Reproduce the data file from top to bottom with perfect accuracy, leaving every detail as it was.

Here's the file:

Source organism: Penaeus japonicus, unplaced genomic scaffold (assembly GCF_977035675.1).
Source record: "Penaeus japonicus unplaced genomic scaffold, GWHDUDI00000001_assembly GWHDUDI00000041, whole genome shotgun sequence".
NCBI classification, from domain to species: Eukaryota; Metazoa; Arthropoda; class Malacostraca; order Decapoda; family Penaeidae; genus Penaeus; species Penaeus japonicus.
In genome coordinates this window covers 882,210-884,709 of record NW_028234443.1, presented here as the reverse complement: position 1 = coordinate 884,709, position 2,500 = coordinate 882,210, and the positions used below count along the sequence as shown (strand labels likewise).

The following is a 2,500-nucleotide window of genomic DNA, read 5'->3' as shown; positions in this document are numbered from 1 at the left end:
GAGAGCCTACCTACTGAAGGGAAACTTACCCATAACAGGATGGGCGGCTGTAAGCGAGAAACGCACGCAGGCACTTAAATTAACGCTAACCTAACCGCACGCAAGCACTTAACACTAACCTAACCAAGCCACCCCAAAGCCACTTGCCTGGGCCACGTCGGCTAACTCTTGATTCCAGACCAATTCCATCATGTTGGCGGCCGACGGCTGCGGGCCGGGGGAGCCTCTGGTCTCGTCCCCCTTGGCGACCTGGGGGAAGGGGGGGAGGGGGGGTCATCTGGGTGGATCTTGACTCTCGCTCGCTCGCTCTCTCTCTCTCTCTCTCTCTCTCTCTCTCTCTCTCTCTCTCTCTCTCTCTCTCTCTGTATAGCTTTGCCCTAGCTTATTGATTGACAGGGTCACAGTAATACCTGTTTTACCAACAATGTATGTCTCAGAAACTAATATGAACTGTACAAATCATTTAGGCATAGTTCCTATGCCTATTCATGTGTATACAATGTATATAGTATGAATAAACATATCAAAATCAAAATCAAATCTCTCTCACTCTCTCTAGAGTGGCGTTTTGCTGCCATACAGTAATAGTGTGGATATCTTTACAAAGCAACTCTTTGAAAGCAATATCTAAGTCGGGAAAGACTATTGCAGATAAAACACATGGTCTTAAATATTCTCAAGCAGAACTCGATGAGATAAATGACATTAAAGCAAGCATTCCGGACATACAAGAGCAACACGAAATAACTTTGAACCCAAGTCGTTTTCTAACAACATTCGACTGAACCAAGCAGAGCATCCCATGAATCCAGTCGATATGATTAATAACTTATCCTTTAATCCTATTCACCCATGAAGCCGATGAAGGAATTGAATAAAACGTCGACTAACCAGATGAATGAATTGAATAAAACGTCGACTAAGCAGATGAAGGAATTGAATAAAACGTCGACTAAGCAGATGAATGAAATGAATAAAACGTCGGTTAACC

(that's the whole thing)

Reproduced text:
Source organism: Penaeus japonicus, unplaced genomic scaffold (assembly GCF_977035675.1).
Source record: "Penaeus japonicus unplaced genomic scaffold, GWHDUDI00000001_assembly GWHDUDI00000041, whole genome shotgun sequence".
NCBI classification, from domain to species: Eukaryota; Metazoa; Arthropoda; class Malacostraca; order Decapoda; family Penaeidae; genus Penaeus; species Penaeus japonicus.
In genome coordinates this window covers 882,210-884,709 of record NW_028234443.1, presented here as the reverse complement: position 1 = coordinate 884,709, position 2,500 = coordinate 882,210, and the positions used below count along the sequence as shown (strand labels likewise).

The following is a 2,500-nucleotide window of genomic DNA, read 5'->3' as shown; positions in this document are numbered from 1 at the left end:
GAGAGCCTACCTACTGAAGGGAAACTTACCCATAACAGGATGGGCGGCTGTAAGCGAGAAACGCACGCAGGCACTTAAATTAACGCTAACCTAACCGCACGCAAGCACTTAACACTAACCTAACCAAGCCACCCCAAAGCCACTTGCCTGGGCCACGTCGGCTAACTCTTGATTCCAGACCAATTCCATCATGTTGGCGGCCGACGGCTGCGGGCCGGGGGAGCCTCTGGTCTCGTCCCCCTTGGCGACCTGGGGGAAGGGGGGGAGGGGGGGTCATCTGGGTGGATCTTGACTCTCGCTCGCTCGCTCTCTCTCTCTCTCTCTCTCTCTCTCTCTCTCTCTCTCTCTCTCTCTCTCTCTCTCTGTATAGCTTTGCCCTAGCTTATTGATTGACAGGGTCACAGTAATACCTGTTTTACCAACAATGTATGTCTCAGAAACTAATATGAACTGTACAAATCATTTAGGCATAGTTCCTATGCCTATTCATGTGTATACAATGTATATAGTATGAATAAACATATCAAAATCAAAATCAAATCTCTCTCACTCTCTCTAGAGTGGCGTTTTGCTGCCATACAGTAATAGTGTGGATATCTTTACAAAGCAACTCTTTGAAAGCAATATCTAAGTCGGGAAAGACTATTGCAGATAAAACACATGGTCTTAAATATTCTCAAGCAGAACTCGATGAGATAAATGACATTAAAGCAAGCATTCCGGACATACAAGAGCAACACGAAATAACTTTGAACCCAAGTCGTTTTCTAACAACATTCGACTGAACCAAGCAGAGCATCCCATGAATCCAGTCGATATGATTAATAACTTATCCTTTAATCCTATTCACCCATGAAGCCGATGAAGGAATTGAATAAAACGTCGACTAACCAGATGAATGAATTGAATAAAACGTCGACTAAGCAGATGAAGGAATTGAATAAAACGTCGACTAAGCAGATGAATGAAATGAATAAAACGTCGGTTAACC